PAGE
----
Jason Bost of Belle Meade hadn’t been to Israel before coming this month on a week-long child advocacy exchange program between Ben-Gurion University and Rutgers University School of Law in Newark. “My whole image of Jewish culture,” Bost, an African-American, told me, “was what I saw in Williamsburg, Brooklyn.”
Two days after he arrived, he began to change his mind. But there are still plenty of people who see Israel as a kind of Williamsburg, its once proudly secular culture having surrendered to the haredim, or fervently Orthodox Jews. Democracy and pluralism activists in Jerusalem and elsewhere are still seething over this winter’s headline-making examples of haredi coercion and intimidation and the segregation of women on buses and in other domains. What makes them even madder is that they have been warning about haredi triumphalism for years now, and the media are only now taking notice.
The challenge for anyone looking into the state of pluralism in Israel, even on a quick trip, is to balance the deeply troubling examples of haredi overreach with the progress being made by the more open-minded. And there are definitely developments that belie the image of Israel as a Middle Eastern Williamsburg.
I’ve spent a few days here dropping in on projects supported by the Pluralism Committee of United Jewish Communities of MetroWest NJ, our publisher. Pluralism is still a work in progress here. “Secular” Jews and the haredi are both complicit in an arrangement nearly as old as the state itself. It includes separate schools for the religious and non-religious and disproportionate state funding for haredi institutions, resulting in disturbingly low rates of Jewish knowledge and identity among the children of the non-religious.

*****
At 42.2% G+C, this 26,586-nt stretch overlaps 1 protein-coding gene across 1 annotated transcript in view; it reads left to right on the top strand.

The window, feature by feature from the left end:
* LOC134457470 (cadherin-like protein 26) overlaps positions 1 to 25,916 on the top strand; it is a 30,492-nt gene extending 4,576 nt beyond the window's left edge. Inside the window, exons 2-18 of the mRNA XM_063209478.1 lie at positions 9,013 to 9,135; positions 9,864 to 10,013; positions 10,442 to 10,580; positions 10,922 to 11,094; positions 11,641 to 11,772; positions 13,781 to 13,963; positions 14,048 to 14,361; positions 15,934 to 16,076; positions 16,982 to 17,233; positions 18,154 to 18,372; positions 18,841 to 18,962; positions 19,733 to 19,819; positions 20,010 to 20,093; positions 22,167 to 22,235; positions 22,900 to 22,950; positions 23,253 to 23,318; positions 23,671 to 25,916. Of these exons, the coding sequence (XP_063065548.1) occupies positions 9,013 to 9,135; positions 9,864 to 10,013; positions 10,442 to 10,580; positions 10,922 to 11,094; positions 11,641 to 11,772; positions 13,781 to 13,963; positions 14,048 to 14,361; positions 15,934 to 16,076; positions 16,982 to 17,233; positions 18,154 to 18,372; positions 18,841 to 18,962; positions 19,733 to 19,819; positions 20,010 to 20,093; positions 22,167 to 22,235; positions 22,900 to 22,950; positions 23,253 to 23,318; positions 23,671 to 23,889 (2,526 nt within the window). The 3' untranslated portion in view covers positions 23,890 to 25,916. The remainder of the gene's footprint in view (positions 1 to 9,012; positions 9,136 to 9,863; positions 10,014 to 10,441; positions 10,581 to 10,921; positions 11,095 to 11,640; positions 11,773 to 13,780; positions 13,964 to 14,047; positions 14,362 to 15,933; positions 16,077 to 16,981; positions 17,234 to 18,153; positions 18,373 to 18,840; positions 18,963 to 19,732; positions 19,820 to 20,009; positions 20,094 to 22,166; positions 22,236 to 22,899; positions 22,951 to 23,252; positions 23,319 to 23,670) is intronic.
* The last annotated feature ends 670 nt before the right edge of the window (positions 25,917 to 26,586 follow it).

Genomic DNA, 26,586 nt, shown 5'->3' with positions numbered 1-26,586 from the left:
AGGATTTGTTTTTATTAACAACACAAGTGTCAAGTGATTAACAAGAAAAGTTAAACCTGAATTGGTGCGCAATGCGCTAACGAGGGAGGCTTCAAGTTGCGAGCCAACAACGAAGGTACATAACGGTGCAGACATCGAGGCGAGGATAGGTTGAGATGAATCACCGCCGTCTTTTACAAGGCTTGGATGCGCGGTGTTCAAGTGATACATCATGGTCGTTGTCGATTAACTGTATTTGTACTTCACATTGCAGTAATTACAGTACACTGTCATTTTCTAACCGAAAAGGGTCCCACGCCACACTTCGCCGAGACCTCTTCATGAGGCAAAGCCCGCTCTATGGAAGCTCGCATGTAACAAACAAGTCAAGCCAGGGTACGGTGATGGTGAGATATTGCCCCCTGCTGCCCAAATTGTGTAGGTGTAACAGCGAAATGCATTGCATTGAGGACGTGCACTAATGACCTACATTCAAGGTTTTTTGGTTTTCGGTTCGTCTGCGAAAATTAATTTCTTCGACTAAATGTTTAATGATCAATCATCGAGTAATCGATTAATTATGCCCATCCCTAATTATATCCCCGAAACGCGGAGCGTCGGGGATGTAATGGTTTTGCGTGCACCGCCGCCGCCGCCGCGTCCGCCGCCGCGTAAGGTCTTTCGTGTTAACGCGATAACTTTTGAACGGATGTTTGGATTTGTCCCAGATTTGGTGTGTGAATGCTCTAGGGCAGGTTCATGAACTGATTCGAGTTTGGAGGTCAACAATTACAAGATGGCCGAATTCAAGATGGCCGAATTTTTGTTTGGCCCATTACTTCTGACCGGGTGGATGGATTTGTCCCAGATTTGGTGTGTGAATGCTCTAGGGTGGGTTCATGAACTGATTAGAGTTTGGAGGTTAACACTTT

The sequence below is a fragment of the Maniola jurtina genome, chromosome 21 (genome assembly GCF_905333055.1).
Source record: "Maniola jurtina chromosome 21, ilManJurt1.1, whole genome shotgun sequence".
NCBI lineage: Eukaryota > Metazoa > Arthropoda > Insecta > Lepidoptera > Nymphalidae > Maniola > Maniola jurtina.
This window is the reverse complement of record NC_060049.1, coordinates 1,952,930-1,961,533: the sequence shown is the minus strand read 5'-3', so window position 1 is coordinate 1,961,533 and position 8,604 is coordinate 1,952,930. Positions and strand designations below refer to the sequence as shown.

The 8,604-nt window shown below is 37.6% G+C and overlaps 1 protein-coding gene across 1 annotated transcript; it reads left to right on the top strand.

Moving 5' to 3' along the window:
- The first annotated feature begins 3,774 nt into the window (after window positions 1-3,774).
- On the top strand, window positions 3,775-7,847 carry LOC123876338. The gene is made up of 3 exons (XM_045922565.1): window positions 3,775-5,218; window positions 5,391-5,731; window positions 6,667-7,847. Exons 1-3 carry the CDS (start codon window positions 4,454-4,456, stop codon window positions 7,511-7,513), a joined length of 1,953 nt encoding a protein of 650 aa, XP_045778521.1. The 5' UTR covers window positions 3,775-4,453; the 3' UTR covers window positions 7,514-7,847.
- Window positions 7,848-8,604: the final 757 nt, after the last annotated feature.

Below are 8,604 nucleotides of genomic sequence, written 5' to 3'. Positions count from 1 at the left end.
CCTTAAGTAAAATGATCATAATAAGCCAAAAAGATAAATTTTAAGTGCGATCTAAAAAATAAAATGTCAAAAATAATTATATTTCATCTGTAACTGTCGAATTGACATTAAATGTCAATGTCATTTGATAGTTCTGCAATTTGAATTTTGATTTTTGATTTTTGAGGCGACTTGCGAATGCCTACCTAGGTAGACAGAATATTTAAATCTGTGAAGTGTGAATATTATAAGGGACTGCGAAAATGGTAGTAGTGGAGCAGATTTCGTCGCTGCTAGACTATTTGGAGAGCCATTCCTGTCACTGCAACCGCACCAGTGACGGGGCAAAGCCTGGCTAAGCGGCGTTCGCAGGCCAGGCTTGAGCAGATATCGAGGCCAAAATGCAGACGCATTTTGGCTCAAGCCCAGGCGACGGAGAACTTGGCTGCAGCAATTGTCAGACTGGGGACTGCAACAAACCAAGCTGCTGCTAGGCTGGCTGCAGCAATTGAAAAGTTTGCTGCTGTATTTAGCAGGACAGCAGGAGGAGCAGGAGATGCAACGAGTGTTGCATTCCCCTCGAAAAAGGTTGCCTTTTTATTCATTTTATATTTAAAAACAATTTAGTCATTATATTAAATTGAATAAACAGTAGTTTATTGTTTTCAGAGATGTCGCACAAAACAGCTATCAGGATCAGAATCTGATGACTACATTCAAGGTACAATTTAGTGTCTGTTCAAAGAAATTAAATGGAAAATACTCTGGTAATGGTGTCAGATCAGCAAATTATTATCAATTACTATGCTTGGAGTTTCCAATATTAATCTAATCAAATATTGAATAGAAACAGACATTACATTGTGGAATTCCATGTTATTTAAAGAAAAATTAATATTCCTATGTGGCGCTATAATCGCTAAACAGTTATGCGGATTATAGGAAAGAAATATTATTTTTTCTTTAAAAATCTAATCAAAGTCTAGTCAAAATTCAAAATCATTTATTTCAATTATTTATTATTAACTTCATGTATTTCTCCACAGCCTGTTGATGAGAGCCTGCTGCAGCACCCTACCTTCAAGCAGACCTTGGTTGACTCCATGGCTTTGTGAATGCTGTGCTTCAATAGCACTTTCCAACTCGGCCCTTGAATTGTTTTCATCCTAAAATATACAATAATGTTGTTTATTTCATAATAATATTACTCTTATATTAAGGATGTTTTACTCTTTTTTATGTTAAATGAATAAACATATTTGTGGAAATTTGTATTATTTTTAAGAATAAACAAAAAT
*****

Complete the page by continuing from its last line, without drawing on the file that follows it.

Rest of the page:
The idea that you can be religious outside of Orthodoxy is old news in the States. It’s no surprise, then, that a lot of the energy and constituency for a “third way” in Israel come from the “Anglos” — Israel’s catch-all term for Jews from English-speaking countries.
Which makes Ra’anana, a suburb north of Tel Aviv with a heavy Anglo population, a hotbed of pluralism. Last Friday, I started my day with David Schwartz, originally from Holmdel. He was among the parent activists who created the new TALI elementary school in Ra’anana. The TALI network, supported by the Conservative and Reform movements, offers an alternative to the strictly binary religious-secular split of Israeli public schools. But even with movement and municipal money, it takes an extraordinary amount of commitment — and private donations — to launch a new school.
Schwartz and other parents have been working on this one since the mid-’90s. For a while the school operated a separate track within an existing secular school. With a lot of volunteer work, a building from the municipality, and a major gift from Stanley Frankel of Detroit, the school was able to open in its own pristine headquarters in January.
Its curriculum — combining general and Jewish studies — would be standard in a typical American day school. But secular Israelis are still getting used to religious instruction without indoctrination. And local religious authorities disdain religious alternatives to Orthodoxy. If anything, says Schwartz, the Orthodox prefer the Jews who do “nothing” to those who presume that there is more than one way to interpret tradition.